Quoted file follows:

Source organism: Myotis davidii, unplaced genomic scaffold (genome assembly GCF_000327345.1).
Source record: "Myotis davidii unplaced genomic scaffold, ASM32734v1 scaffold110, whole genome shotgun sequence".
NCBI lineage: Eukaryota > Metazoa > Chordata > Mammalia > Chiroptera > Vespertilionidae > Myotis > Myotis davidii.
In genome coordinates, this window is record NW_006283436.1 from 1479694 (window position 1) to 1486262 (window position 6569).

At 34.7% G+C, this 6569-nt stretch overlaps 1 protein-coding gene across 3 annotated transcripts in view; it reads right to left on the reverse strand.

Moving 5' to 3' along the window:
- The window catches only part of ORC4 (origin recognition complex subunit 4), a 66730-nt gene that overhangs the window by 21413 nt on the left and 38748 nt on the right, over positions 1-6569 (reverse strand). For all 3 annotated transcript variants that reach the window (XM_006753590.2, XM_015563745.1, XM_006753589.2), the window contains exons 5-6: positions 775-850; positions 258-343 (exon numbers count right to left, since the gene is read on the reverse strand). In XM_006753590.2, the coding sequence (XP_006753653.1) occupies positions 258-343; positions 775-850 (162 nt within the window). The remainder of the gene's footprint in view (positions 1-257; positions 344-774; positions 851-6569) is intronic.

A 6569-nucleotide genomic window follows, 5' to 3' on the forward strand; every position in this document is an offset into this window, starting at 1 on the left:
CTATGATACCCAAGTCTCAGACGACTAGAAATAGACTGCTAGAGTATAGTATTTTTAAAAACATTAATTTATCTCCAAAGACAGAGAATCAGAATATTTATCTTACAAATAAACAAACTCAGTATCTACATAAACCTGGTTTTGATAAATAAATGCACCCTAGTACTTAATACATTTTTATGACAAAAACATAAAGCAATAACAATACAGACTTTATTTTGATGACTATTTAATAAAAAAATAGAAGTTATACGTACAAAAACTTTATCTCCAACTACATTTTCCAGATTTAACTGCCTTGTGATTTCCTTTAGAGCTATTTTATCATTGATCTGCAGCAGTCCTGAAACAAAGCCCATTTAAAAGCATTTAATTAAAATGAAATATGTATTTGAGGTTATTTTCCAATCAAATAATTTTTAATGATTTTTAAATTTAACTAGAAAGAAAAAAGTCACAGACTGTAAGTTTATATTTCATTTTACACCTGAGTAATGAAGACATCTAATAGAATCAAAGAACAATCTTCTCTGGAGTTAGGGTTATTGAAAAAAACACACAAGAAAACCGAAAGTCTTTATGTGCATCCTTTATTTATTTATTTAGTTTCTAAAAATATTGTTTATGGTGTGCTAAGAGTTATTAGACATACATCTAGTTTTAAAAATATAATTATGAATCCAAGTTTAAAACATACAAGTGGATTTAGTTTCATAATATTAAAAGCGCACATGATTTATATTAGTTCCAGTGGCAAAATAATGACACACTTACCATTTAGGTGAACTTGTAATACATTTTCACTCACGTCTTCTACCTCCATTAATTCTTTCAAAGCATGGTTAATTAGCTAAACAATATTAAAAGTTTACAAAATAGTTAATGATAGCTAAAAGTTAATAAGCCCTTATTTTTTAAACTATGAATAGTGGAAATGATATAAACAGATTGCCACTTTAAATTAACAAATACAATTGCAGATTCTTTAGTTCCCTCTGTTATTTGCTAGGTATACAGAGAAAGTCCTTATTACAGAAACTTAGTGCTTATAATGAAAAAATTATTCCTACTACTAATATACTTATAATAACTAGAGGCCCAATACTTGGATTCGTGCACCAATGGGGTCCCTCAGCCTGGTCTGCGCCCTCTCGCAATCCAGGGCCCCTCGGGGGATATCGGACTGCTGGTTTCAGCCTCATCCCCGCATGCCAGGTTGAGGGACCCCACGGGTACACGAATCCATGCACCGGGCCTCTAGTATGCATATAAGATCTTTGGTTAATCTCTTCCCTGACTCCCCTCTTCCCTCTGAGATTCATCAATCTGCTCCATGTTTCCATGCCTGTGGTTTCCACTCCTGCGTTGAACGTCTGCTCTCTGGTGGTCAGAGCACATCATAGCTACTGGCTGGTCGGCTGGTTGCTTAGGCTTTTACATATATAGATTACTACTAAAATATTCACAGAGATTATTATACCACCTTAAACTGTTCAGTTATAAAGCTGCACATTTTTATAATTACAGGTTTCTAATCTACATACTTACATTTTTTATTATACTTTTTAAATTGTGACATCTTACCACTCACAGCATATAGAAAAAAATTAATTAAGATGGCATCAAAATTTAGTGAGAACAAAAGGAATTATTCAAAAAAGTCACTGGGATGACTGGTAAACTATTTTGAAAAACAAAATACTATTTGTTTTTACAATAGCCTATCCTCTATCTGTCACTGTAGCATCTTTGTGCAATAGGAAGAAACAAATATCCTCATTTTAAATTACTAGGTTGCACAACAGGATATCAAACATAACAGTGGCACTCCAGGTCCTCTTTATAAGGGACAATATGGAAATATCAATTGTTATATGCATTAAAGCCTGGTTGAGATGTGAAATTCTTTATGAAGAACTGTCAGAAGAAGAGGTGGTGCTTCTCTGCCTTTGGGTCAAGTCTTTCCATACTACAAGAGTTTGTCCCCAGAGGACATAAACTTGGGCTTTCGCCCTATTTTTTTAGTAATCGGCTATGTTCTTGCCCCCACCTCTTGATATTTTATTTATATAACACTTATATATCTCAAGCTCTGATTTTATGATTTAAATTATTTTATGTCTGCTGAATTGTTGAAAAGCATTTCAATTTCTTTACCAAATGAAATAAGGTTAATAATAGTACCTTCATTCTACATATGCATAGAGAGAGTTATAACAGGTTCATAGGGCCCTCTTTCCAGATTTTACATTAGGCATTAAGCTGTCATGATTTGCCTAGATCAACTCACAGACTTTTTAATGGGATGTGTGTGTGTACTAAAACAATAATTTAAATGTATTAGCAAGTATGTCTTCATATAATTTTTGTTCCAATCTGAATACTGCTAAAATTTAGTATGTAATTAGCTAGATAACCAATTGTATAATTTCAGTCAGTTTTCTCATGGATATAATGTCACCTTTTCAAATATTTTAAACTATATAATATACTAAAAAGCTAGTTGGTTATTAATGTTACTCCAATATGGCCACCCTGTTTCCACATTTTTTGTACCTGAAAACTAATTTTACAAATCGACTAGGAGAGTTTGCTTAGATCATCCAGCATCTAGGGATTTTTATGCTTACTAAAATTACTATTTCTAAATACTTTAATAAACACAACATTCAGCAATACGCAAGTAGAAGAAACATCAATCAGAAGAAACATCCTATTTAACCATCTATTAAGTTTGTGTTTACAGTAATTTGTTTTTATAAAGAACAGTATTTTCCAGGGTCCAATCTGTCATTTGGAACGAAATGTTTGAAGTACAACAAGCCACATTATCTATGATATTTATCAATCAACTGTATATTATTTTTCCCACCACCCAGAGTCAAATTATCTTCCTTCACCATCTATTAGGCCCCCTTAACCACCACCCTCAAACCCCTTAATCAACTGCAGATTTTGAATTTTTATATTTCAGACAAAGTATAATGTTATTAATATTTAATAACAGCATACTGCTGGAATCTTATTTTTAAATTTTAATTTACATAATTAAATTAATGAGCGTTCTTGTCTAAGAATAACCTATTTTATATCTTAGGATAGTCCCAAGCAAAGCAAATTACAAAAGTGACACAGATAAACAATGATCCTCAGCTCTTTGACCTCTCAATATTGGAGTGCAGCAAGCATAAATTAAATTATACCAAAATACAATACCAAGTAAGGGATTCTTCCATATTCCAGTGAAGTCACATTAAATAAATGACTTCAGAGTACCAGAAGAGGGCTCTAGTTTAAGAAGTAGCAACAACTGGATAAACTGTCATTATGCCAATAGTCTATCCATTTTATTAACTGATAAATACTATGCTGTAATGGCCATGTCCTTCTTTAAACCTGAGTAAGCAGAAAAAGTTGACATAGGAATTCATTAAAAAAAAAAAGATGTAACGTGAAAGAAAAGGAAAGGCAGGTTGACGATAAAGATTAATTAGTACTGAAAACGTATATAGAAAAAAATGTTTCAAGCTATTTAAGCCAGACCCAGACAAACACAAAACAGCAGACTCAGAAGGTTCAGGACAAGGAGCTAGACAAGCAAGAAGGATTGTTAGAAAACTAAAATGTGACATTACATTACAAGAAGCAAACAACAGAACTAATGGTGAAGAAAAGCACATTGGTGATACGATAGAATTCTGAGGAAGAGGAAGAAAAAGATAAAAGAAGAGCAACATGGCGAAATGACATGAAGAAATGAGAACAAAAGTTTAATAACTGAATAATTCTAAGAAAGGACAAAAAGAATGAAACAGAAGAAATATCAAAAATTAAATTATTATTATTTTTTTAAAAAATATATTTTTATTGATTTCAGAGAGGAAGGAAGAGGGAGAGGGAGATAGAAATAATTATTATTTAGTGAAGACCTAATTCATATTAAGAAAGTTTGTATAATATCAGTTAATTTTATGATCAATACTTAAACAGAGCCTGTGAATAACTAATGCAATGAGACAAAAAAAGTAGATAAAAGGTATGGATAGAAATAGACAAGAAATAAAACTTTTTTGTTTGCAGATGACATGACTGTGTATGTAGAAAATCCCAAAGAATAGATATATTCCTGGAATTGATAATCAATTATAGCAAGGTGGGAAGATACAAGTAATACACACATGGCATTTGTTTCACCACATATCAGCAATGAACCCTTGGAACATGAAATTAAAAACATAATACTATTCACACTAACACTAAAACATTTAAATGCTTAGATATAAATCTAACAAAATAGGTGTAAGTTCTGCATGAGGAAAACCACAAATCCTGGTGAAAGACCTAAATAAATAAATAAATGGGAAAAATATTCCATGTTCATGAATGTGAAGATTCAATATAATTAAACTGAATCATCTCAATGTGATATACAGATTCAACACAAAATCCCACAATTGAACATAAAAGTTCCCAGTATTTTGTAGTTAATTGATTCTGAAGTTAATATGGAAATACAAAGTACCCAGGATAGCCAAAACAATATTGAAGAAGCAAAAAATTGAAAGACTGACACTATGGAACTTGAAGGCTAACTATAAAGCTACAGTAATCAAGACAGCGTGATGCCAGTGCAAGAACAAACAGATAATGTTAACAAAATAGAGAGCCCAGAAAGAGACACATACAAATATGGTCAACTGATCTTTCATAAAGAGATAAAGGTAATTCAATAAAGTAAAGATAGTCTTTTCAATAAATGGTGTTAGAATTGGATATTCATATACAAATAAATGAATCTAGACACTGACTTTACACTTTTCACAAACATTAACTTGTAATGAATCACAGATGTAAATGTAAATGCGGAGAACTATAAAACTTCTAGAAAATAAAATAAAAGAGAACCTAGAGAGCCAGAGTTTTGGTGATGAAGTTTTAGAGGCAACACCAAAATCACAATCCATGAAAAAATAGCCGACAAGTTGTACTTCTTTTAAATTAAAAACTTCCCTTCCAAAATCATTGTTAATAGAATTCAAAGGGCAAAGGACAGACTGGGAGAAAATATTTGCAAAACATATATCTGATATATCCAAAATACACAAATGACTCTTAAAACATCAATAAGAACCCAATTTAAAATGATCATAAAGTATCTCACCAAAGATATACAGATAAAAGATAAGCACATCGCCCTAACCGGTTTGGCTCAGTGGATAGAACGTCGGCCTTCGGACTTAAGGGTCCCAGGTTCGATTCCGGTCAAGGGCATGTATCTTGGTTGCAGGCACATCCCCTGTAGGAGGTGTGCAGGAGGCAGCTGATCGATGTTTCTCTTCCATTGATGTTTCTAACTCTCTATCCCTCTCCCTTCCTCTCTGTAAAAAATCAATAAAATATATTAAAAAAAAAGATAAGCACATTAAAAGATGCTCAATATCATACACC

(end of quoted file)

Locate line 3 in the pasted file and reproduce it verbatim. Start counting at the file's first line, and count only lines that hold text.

NCBI lineage: Eukaryota > Metazoa > Chordata > Mammalia > Chiroptera > Vespertilionidae > Myotis > Myotis davidii.